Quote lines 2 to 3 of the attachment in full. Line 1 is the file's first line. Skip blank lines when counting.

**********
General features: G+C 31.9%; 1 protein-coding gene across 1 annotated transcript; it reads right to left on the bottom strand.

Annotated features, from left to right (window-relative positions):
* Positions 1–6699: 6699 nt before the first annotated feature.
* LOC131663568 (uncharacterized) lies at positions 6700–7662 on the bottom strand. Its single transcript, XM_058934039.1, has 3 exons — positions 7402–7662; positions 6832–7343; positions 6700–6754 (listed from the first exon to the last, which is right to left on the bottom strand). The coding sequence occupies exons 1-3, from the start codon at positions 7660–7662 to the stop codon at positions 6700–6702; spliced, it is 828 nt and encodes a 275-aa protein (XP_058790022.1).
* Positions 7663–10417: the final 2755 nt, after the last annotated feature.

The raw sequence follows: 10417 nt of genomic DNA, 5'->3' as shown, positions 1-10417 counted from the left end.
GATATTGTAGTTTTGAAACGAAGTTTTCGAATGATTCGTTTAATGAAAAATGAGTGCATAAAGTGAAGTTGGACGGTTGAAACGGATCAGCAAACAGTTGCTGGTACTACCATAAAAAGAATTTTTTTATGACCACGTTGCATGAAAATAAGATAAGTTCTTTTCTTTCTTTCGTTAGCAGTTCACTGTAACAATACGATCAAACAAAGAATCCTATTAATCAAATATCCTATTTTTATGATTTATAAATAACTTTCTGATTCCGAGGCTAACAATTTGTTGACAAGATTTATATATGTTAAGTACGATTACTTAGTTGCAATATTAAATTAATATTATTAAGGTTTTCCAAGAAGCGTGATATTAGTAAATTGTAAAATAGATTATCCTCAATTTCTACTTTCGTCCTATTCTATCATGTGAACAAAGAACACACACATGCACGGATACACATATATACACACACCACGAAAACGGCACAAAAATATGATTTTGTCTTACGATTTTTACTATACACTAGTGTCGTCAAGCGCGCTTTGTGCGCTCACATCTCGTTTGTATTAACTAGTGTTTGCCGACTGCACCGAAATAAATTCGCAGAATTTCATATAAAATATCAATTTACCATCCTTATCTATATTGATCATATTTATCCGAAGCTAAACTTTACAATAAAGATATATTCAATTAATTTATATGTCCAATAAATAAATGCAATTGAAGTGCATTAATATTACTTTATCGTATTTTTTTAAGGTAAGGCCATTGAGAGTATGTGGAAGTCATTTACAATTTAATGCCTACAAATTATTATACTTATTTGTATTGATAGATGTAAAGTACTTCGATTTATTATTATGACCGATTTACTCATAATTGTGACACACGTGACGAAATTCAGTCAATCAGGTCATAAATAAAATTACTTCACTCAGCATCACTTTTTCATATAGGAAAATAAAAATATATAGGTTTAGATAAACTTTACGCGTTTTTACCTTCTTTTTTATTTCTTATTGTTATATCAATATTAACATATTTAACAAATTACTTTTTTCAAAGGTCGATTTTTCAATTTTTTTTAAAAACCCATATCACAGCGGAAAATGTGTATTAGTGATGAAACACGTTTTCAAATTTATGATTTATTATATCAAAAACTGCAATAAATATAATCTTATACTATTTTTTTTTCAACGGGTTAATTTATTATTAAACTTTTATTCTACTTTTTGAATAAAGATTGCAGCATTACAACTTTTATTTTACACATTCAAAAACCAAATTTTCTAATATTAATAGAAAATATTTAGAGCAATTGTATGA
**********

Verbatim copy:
Annotated features, from left to right (window-relative positions):
* Positions 1–6699: 6699 nt before the first annotated feature.